Our brains adjust to and forgive hiccups, especially in the case of translations into English. I willingly adjust to tiny errors in books by Qiu Xiaolong, a Chinese writer now living in the U.S. His stories include historical and sociological views of life in Shanghai. My eyes are opened so that I feel that I can almost touch the laundry that hangs high and low across narrow passage-ways. I bear with ubiquitous poetry lines and references far outside what I call familiar, because the writing flows toward its goal regardless of how much, along the way, I don't know where the author is taking his story and me along with it. 

This is all part of the intrigue of what minds and language can do in capable hands. We can be in familiar and foreign territory at emotional and other levels. From a still place we move with characters that seem alive and in our imaginations are living, acting, and reacting. And in Qiu Xiaolong's world, today's Chinese leaders issue new dictionaries of allowed and disallowed phrases. Listening to U.S. Conversations and arguments I relate to our version of the Chinese dictionary of approved/disapproved phrases. "PC" is here, too.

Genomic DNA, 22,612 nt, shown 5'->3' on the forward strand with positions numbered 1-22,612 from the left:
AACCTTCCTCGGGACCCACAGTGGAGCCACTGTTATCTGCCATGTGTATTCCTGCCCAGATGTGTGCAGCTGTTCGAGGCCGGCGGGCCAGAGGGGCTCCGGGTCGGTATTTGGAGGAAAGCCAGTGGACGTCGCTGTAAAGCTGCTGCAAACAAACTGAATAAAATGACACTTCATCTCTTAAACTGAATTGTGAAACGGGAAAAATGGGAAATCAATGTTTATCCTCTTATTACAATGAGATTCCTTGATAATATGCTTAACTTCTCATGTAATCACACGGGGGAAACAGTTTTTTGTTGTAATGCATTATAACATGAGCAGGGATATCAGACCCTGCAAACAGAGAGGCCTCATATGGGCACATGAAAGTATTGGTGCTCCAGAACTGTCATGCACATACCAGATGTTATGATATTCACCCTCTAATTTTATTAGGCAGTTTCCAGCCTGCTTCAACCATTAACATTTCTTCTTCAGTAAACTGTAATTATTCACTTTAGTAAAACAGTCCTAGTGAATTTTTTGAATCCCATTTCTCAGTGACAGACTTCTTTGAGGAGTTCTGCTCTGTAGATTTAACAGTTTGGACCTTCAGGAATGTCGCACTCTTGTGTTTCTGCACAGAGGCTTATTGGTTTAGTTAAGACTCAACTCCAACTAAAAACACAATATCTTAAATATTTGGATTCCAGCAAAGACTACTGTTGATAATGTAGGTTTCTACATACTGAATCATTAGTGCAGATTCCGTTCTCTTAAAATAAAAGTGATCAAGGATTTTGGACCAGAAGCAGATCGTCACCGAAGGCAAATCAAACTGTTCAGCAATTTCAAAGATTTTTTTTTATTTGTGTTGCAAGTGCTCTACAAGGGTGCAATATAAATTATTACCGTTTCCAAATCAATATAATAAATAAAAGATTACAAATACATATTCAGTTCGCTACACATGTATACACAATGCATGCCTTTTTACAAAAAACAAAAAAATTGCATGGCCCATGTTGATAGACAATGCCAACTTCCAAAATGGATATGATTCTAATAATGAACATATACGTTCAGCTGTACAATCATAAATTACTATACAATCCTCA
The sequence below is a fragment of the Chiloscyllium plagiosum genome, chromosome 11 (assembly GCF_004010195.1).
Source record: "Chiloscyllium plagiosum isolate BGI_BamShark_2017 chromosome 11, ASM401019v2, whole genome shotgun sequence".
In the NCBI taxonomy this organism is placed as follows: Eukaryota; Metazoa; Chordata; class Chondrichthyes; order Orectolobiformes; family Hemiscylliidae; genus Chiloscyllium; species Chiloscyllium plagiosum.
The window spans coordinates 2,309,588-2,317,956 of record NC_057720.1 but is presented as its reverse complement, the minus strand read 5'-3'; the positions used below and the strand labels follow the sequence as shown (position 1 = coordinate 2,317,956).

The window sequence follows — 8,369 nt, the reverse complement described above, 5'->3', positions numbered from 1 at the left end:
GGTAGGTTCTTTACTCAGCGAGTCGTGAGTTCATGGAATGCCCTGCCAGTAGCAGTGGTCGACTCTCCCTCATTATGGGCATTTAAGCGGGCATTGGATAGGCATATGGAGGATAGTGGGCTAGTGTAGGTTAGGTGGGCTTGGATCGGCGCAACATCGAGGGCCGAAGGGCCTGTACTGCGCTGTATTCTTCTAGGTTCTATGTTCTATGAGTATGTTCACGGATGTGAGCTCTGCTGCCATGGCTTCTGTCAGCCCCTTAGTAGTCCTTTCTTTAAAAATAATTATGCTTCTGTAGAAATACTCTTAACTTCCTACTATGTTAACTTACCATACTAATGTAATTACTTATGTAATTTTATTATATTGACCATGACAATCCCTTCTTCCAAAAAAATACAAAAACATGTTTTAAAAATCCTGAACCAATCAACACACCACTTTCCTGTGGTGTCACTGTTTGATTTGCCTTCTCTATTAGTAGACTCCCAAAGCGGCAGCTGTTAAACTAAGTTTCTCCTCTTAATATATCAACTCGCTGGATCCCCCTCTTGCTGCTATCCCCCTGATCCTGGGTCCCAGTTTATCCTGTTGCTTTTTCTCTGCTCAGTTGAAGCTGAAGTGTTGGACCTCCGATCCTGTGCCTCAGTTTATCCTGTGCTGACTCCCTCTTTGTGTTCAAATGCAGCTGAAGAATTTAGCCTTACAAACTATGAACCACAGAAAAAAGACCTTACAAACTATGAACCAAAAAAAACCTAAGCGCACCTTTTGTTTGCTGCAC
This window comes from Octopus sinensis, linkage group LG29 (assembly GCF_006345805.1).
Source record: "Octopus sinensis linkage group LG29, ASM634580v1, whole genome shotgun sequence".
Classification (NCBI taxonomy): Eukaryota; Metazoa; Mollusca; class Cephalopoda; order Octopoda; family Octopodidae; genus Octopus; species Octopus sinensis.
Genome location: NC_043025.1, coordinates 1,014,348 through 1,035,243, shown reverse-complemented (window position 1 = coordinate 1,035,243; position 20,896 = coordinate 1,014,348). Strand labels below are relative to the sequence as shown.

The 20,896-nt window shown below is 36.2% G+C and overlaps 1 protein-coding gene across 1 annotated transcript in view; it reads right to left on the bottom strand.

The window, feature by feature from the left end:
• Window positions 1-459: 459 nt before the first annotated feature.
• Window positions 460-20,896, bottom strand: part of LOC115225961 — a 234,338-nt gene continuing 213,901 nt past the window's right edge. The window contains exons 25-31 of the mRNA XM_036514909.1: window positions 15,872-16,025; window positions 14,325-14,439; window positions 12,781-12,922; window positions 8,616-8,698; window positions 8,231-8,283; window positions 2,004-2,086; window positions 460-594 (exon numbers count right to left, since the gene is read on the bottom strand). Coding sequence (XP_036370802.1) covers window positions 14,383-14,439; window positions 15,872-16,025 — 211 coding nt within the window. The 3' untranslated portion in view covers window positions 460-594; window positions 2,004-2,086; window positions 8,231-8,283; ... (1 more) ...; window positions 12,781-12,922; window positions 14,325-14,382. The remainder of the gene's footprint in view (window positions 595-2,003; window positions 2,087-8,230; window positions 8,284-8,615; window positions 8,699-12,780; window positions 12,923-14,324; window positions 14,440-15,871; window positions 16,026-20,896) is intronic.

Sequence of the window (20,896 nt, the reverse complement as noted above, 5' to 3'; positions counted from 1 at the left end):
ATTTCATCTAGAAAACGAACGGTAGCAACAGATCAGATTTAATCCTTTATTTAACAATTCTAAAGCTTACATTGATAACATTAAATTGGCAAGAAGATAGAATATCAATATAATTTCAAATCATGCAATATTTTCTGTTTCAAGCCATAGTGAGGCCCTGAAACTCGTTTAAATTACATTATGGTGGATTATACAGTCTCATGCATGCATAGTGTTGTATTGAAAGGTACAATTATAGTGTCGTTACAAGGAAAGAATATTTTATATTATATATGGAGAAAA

What words and style give reading meaning? You and I ultimately decide on the books we choose without wondering about others' approval. We know what we like, what we want to recommend, and the living authors whose next work we are eager to read. 

Thursday, June 19, 2014

You Were Conceived. You Are Here

The threats to human life since the beginning have not changed. The list includes fatal forces since the time when Eve doubted God's honesty, Adam followed her lead, and death was added to the human story.

Ambition, jealousy, rebellion, and deception were among the early themes against the good life, beginning with Cain who killed his brother, introduced murder to the human record, and eliminated an early branch of the human tree.

After Noah and his family survived The Flood, as the story goes, diseases, natural disasters, jealousies, envying, hatred, wars, and threats of war led to more displacement and death. Yet, the human race survived.